How unusual is a 10-percent 401(k) contribution – with no required employee contribution?
A reporter asked recently what I thought of the new 401(k) contribution rate in the United Auto Workers (UAW) agreement with Ford, General Motors, and Stellantis. The companies have agreed to increase their 401(k) contributions from 6.4 percent 10 percent of pay – with no required employee contribution. Is that generous?
First, my framework for judging any worker/management deal is the pattern of wage growth since 1979. Median earnings for full-time year-round male workers in 2022 were $62,350 compared to $60,360 in 1979 (both figures in 2022$). That is, in terms of real buying power, the earnings of men in the middle of the pack working full time have remained virtually unchanged for more than 50 years (see Figure 1).
So, I rejoice at any development that raises the compensation of these workers – especially in light of the enormous concessions that the UAW made in 2007 when the companies were teetering, and the record earnings of the automakers in recent years. Anyone hired after the 2007 contract became a “second-tier” employee with lower wages and benefits – importantly, their retirement coverage shifted from the defined benefit plan to a 401(k). Indeed, restoring the defined benefit plan was on the UAW’s list of demands.
While the automakers did not agree to restoring the defined benefit plan, they did concede to a 25-percent increase in wages, the reinstatement of cost-of-living adjustments, a more rapid path to top wages, and significantly enhanced retirement benefits. For those in the defined benefit plan, the automakers agreed to a $5 credit each month for each year of service – that is, a worker with 25 years of service would receive $125 more per month. For those hired after the 2007 contract, they agreed to increase the contribution to the 401(k) plan.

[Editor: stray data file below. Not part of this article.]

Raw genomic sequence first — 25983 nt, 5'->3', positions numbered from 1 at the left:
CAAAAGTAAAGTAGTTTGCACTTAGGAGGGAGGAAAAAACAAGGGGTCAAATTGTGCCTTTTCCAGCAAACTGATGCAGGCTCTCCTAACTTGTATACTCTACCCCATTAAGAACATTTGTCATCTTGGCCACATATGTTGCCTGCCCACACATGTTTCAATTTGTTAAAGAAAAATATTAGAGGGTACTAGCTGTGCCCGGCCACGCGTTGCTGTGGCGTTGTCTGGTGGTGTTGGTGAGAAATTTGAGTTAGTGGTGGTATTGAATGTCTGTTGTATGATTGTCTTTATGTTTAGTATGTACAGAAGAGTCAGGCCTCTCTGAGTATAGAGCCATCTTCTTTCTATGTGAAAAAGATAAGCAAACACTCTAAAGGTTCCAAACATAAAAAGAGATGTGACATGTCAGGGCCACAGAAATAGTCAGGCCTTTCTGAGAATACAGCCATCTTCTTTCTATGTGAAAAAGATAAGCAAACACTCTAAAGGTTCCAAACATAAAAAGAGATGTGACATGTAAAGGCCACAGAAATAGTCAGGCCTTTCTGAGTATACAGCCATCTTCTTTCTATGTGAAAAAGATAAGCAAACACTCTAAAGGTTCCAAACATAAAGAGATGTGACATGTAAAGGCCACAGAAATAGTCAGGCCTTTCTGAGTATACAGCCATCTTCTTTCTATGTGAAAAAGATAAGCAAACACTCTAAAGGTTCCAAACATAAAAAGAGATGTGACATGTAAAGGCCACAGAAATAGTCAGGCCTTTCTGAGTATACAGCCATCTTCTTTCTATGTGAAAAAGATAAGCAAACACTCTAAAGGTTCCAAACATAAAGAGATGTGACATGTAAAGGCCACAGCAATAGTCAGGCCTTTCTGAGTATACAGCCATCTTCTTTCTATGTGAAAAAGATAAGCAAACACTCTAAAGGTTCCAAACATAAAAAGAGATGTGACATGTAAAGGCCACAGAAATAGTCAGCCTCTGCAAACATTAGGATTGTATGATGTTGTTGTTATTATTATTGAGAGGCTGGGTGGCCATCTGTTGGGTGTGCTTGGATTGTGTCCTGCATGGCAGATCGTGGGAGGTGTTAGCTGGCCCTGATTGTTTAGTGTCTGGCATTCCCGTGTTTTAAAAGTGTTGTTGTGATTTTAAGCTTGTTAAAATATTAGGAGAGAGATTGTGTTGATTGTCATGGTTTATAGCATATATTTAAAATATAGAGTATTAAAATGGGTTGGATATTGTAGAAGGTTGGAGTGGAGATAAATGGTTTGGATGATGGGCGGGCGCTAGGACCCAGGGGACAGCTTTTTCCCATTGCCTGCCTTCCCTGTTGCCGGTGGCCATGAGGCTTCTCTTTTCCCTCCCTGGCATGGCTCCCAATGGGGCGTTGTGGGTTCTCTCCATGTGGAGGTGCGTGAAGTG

In terms of the specific question about the 10-percent contribution to the 401(k), data from Vanguard suggest that the contribution is higher than that provided by most other employers. First, it is unusual for a company to provide solely a nonmatching contribution – just two percent of plan participants received one in 2022 (see Table 1).
Second, for those employers offering only a nonmatching contribution, only 5 percent of participants were in plans that offered a contribution of 9 percent or more (see Figure 2).
The final question is how the value of the employer contribution varies across type of contribution. In the case of nonmatching, the value is simply the percentage contributed. In the case of matching contributions, the value is calculated as the maximum amount promised by the employer. For example, a match of $0.50 per dollar on the first 6 percent of pay promises a 3-percent contribution from the employer. This calculation somewhat overstates the value of the matching contribution, since only two-thirds received the full employer matching contribution. Nevertheless, the pattern suggests that some participants in plans where the employer provides both a matching and nonmatching contribution may enjoy combined employer contributions comparable to those provided by the auto companies. But overall, the 10-perent non-matching contribution is definitely at the high end of plan providers.
In my view, this is good news.